Mulhall column: ‘Spobe’ was the workplace coffee of choice before niche java shops

Mitch Mulhall

A recent PI column espoused the virtues of coffee shops — the kind that specialize in coffees that require you to cram a mouthful of nouns and adjectives together to place an order.

Coffee shops fill a niche. A place to meet someone when neither of you have time for a meal. Sure, a face-to-face over coffee can add substance to acquaintance, purpose to common ground or context to first-world struggles.

But, on a purely practical level, coffee is, if you’re anything like me, a mental jump-juice essential to kicking the day toward efficiency.

With the advent of the modern coffee shop, gone it seems are the days of the mail room’s double-barrel Bundt brewers with amber carafes crusted black by caramelized tar that no amount of soaking or scrubbing can completely remove.

Work forces have developed a taste for coffee-shop brews; so, at work, the Bundt has been replaced by the Kuerig machine, a device that guarantees a uniform brew of almost any product you can find at a coffee shop.

Few remember what’s been lost.

The Bundt office line consisted of simple drip-brewing systems. Employers interested in maximizing worker productivity invested in one of the two-pot models.

Some workplaces even went so far as to connect the coffee machine to a freshwater source to speed up the brewing process.

Dump the filter and soggy grounds in the trash, chamber a fresh filter, pour in more black powder and flip the brew switch. In minutes, you had another pot of black hot goodness, and co-workers lined up behind you for another pour.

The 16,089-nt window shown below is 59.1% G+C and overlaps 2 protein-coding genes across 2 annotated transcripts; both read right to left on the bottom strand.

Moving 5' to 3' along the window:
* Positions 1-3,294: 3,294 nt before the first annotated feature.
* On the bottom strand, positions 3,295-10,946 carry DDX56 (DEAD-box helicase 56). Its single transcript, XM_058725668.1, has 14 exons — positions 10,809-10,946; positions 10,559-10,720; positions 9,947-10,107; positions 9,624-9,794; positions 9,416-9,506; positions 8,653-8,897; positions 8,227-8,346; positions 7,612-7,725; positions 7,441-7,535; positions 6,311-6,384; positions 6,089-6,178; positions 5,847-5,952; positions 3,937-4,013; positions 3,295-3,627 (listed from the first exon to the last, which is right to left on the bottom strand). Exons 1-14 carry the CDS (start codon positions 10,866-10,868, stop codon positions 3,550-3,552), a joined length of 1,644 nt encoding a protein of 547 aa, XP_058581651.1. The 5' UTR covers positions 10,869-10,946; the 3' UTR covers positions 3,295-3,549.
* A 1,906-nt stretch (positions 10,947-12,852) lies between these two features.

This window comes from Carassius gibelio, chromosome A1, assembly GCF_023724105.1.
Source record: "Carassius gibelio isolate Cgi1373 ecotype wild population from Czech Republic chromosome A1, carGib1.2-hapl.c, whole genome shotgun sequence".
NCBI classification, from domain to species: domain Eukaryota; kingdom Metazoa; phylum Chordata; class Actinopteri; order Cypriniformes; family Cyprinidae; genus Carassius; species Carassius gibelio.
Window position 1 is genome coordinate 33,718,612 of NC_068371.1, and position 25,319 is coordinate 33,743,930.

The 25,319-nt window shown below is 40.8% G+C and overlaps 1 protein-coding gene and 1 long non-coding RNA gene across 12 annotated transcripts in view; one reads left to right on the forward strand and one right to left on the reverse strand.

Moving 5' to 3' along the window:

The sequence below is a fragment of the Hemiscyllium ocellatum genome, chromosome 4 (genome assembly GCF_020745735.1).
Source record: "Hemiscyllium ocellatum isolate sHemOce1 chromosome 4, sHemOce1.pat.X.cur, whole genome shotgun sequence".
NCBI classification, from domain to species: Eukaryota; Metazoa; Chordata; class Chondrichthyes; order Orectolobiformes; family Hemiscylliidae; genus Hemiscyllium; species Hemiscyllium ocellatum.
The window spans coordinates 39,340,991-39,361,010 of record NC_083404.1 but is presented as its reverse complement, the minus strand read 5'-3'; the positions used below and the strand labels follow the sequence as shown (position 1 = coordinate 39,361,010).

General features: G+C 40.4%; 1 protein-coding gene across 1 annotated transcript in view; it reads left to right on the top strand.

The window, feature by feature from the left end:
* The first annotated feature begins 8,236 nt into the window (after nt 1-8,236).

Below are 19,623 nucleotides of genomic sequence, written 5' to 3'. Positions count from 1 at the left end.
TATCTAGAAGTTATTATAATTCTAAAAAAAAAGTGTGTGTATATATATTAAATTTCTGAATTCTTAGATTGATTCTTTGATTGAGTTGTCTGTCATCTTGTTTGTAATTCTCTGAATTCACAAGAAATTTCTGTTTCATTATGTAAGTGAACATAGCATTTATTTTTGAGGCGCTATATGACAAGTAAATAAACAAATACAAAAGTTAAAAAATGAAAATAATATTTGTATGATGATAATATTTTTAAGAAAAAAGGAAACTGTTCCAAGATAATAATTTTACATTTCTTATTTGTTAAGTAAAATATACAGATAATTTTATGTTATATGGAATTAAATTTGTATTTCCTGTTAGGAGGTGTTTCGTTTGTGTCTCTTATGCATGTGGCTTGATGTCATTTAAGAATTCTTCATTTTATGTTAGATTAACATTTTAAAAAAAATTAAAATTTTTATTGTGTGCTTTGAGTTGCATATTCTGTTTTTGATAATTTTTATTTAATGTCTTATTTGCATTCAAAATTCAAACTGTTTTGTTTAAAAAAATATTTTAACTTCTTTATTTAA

A former colleague of mine called this work brew “spobe.” No matter where you looked or what you tried, you couldn’t duplicate spobe’s never-shrinking, high-acid flavor.

As the day went on and the vagaries of work grew more complicated, the spobe got stronger.

Afternoon pots always got brewed darker and often sat a bit longer on the brewer’s flame-throwing hot plates, condensing the coffee into a tongue-staining concoction guaranteed to keep you up through Letterman’s monologue.

That’s pretty much what coffee consumption amounted to until the 1990s.

At least, that’s when I remember drinking my first designer coffee. A latte, they called it. It was good, and it had a name that was easy enough to remember.

The trouble was it was no easy task to make. Espresso makers did fly off the shelves one Christmas but, eventually, gathered dust on the kitchen counter before relegation to storage.

You had to grind your beans fresh, pack the grounds into a portafilter and steam your milk. While the outcome was decent, you spent more time cleaning the coffee maker than drinking coffee.

And that, perhaps more than anything, gave rise to coffee shops, at least as we know them now.

One essential element of any morning coffee is, at least for me, speed. Any benefits of a sit-down coffee shop are lost on me.

I don’t care if my latte is served in a porcelain mug or whether the barista expertly forms an aspen leaf in the milk foam. Moreover, finding a spot to sit where I won’t be noticed is never preferable to the driver’s seat of my Jeep.

That’s why the Expresso Hut in Glenwood Springs is my go-to.

That, and the fact that they must add a secret ingredient to their coffee that makes you crave it at 4 a.m.

The virtues of coffee shops notwithstanding, I prefer the Hut’s drive-through. If you get there before 7 a.m., there’s usually no line, and you can be one with your preferred beverage in short order.

Unless, of course, you’re after spobe. Thankfully, not even the Hut sells that.

Educators interested in innovating student STEM education through iMec may email me at

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